What drives you to work every single day?

My mission, which is to improve the livelihoods for smallholder farmers. At the end of the day, this is what all the initiatives and research efforts we make at ICRISAT are geared at. We believe all people have a right to nutritious food and a better livelihood. There cannot be food security without nutrition security, and not just that. Availability of nutritious food, accessibility to it, affordability of it. Because a malnourished society is an ailing society.

What is your life philosophy?

The sky is NOT the limit. If you’re saying the sky is the limit, you’re only seeing the creatures, but we must always remember there’s a creator beyond the sky. I believe that I can do what I can as a human being, but I can do all things through God who gives me strength.

Ultimately, what do you hope to accomplish in your work?

I always want to leave zero defects in what I do, so I dedicate a lot of time to ensuring that happens. Beyond this, I would like to have a position that enables me to control an entire product chain.

What do you consider your God-given purpose?

Blessed to bless is my God-given purpose. Simple as that. I believe I’m a conduit, a channel of God’s blessings to others.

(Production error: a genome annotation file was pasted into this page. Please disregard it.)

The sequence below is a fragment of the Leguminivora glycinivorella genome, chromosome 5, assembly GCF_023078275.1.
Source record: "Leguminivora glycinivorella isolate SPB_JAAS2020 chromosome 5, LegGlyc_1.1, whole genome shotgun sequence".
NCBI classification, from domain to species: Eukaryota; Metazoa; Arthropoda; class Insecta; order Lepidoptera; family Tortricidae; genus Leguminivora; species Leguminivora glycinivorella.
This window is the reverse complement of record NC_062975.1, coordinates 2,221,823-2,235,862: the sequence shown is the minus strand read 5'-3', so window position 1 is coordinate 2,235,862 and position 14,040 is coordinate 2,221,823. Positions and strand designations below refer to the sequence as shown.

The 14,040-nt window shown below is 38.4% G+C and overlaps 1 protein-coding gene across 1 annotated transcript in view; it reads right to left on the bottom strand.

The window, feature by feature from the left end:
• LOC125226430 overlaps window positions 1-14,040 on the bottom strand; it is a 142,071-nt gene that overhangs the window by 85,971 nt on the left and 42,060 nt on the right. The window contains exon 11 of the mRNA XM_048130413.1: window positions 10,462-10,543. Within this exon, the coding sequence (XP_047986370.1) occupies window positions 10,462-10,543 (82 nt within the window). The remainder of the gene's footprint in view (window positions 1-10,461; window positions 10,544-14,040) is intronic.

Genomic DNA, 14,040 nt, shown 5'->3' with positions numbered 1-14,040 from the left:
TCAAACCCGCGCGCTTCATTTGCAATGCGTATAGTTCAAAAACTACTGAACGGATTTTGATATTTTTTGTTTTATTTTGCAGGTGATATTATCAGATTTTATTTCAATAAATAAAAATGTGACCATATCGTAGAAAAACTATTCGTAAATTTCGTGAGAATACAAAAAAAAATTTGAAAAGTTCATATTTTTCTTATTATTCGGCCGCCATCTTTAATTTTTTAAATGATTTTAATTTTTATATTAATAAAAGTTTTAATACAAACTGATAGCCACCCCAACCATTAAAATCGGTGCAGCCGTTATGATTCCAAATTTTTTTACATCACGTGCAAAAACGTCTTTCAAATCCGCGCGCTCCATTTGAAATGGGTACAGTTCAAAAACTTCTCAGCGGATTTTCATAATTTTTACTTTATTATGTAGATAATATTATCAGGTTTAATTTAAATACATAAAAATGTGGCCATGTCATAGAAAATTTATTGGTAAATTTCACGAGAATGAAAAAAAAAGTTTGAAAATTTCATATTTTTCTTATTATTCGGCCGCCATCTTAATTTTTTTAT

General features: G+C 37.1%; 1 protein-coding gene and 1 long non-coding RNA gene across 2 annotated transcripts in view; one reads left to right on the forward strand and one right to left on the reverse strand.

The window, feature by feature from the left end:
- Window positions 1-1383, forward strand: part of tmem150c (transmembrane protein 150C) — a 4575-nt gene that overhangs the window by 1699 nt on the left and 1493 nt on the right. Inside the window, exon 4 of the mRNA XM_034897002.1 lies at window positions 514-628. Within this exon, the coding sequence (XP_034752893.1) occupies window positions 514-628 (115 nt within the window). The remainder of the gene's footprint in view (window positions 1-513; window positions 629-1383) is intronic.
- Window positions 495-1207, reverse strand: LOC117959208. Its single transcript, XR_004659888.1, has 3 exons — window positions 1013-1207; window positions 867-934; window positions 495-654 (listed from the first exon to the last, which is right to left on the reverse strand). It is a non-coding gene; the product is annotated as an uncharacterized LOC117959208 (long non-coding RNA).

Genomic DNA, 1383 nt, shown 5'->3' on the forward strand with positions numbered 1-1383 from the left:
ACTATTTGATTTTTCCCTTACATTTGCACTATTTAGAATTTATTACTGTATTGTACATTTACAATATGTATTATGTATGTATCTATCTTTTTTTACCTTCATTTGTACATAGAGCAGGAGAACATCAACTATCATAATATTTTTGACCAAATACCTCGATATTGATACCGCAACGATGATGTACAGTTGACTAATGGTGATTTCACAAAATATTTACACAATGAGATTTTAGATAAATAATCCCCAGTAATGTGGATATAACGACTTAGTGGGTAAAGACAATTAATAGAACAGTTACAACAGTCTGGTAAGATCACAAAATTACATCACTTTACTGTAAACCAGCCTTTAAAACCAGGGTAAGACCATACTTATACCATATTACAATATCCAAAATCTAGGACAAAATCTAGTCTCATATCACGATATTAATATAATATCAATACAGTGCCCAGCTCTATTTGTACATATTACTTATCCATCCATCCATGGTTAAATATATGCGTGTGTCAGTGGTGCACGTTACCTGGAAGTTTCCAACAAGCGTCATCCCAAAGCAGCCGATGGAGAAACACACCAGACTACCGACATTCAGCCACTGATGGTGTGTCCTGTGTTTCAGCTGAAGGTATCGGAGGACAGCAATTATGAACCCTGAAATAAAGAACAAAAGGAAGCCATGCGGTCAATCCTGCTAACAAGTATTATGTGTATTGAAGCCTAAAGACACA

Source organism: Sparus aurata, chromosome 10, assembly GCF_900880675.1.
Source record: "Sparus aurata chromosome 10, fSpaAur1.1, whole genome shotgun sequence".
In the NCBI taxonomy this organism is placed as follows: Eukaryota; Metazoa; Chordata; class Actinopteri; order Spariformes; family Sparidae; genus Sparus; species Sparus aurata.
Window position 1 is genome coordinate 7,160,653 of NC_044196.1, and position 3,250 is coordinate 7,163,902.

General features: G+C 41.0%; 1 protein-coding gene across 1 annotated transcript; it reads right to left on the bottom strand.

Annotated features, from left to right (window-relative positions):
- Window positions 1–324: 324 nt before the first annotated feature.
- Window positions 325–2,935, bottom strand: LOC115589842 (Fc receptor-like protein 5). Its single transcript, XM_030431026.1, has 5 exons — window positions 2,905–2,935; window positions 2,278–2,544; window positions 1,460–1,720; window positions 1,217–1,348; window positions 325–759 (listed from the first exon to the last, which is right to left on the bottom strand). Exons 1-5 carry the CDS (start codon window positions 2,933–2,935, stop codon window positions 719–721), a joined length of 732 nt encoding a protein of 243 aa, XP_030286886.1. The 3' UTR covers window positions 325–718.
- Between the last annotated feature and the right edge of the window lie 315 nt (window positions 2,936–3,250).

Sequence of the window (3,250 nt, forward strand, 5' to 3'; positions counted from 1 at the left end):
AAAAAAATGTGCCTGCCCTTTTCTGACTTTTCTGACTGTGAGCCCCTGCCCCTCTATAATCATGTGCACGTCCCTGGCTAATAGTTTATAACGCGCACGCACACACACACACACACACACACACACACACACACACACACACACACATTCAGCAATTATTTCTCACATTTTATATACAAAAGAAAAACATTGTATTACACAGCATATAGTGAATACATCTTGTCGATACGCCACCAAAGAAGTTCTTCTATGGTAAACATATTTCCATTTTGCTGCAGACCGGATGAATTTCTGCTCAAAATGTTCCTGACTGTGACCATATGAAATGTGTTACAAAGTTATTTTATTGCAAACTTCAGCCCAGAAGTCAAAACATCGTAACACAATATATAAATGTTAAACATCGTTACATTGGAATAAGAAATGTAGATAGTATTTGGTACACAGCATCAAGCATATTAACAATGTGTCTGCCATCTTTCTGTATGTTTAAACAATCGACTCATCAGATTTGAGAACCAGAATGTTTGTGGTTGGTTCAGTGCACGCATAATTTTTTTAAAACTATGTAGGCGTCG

Your advice to the young generation?

The young generation needs to be more proactive and not simply wait and expect to get things on a silver platter. Success is a progress, and the unfortunate reality is that majority of the young people want to get to the destination of success without actually travelling there.

Dr. Chris Ojiewo (left) during an undertaking to monitor Implementation of Program Improvement (PIPs) of groundnuts in Tanzania. This falls under the Tropical Legumes III program of his work.
Dr. Chris Ojiewo (left) during an undertaking to monitor Implementation of Program Improvement (PIPs) of groundnuts in Tanzania. This falls under the Tropical Legumes III program of his work.